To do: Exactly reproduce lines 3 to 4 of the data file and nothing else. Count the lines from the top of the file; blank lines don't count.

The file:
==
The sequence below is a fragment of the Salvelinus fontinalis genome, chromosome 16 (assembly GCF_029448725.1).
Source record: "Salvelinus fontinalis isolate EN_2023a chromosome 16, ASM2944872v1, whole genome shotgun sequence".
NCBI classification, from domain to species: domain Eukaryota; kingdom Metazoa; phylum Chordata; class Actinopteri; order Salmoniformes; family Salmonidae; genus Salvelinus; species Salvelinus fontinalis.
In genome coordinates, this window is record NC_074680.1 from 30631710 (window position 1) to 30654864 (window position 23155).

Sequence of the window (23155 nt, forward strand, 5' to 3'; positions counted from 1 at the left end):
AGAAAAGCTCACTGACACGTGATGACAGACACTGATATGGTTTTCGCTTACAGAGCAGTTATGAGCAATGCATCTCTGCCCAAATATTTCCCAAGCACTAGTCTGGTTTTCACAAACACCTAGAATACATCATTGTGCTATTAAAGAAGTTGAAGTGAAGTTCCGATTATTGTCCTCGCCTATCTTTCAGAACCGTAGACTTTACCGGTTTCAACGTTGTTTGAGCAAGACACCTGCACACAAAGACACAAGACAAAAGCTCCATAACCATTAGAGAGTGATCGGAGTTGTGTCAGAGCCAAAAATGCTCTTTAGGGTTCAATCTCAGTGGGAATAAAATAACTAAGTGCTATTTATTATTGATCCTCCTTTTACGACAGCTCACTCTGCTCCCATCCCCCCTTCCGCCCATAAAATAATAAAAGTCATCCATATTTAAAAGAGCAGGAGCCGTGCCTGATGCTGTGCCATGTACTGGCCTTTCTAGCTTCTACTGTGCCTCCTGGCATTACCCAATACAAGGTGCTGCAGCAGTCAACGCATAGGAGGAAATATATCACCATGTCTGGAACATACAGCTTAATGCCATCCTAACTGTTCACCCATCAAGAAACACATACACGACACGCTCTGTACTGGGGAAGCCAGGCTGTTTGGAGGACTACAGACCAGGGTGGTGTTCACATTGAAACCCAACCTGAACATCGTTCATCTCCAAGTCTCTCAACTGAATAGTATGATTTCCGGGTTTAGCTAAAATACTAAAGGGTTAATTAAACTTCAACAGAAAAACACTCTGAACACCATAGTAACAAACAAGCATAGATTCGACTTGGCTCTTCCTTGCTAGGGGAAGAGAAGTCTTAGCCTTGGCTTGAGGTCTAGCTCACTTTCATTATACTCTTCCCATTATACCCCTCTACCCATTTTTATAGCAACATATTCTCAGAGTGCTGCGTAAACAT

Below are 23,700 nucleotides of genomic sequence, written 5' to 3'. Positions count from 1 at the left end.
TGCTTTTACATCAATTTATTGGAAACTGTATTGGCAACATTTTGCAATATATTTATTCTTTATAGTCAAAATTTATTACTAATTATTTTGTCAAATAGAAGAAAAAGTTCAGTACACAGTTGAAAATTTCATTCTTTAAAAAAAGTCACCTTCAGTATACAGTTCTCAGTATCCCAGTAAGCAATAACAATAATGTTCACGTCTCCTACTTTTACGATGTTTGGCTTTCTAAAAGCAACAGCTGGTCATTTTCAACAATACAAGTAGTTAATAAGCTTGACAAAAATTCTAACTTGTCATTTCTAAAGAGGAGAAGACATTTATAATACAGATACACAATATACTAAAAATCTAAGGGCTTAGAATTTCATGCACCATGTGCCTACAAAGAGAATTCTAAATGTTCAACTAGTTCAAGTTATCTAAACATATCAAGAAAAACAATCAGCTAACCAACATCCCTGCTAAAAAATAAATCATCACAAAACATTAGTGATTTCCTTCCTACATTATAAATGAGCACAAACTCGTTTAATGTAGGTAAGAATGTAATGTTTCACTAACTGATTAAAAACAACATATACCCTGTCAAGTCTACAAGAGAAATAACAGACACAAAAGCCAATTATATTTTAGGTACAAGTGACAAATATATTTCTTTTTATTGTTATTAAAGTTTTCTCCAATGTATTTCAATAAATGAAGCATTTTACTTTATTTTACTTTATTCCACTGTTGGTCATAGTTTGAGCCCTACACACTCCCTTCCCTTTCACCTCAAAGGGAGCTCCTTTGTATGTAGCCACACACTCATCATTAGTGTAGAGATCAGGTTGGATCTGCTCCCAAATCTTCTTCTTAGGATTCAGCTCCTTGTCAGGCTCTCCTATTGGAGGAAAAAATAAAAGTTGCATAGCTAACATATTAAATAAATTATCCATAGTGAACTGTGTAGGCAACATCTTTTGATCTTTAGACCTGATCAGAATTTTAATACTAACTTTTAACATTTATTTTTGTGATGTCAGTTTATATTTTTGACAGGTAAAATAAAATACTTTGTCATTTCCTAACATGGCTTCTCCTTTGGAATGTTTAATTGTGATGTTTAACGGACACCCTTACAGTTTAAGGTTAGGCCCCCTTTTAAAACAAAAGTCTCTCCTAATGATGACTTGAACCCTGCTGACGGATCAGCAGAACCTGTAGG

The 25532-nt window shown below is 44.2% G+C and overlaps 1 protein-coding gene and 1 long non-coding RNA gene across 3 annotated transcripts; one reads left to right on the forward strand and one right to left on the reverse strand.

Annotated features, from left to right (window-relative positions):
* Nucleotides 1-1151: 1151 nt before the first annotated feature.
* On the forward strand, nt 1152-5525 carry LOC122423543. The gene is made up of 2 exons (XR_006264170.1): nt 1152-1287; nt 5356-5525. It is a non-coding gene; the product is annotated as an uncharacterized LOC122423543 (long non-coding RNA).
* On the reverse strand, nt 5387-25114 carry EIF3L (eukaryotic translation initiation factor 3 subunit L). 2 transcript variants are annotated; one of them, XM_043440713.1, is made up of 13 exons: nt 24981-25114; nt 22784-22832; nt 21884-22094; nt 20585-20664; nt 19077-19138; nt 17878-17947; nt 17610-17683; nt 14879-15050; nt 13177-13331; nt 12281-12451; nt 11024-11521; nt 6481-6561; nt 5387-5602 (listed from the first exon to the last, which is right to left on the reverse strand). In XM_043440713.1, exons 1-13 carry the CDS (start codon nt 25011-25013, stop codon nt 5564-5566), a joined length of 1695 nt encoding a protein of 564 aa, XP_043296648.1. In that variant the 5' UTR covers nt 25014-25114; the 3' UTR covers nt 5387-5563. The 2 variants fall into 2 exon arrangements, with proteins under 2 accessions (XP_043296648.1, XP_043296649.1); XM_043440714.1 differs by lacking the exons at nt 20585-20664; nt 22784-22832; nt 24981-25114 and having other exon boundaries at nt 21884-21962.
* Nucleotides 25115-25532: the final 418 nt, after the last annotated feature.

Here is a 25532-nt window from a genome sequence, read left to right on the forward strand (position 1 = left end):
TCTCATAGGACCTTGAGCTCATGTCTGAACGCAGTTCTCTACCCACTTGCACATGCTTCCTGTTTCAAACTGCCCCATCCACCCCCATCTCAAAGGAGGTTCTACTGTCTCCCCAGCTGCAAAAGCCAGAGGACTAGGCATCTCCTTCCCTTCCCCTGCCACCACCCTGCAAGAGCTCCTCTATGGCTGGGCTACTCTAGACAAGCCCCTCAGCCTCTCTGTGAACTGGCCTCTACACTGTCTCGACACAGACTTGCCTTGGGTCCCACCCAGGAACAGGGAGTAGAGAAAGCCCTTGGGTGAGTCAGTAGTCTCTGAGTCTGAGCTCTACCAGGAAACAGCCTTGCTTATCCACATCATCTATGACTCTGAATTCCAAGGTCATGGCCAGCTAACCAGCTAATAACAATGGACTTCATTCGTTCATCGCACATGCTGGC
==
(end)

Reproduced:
NCBI classification, from domain to species: domain Eukaryota; kingdom Metazoa; phylum Chordata; class Actinopteri; order Salmoniformes; family Salmonidae; genus Salvelinus; species Salvelinus fontinalis.
In genome coordinates, this window is record NC_074680.1 from 30631710 (window position 1) to 30654864 (window position 23155).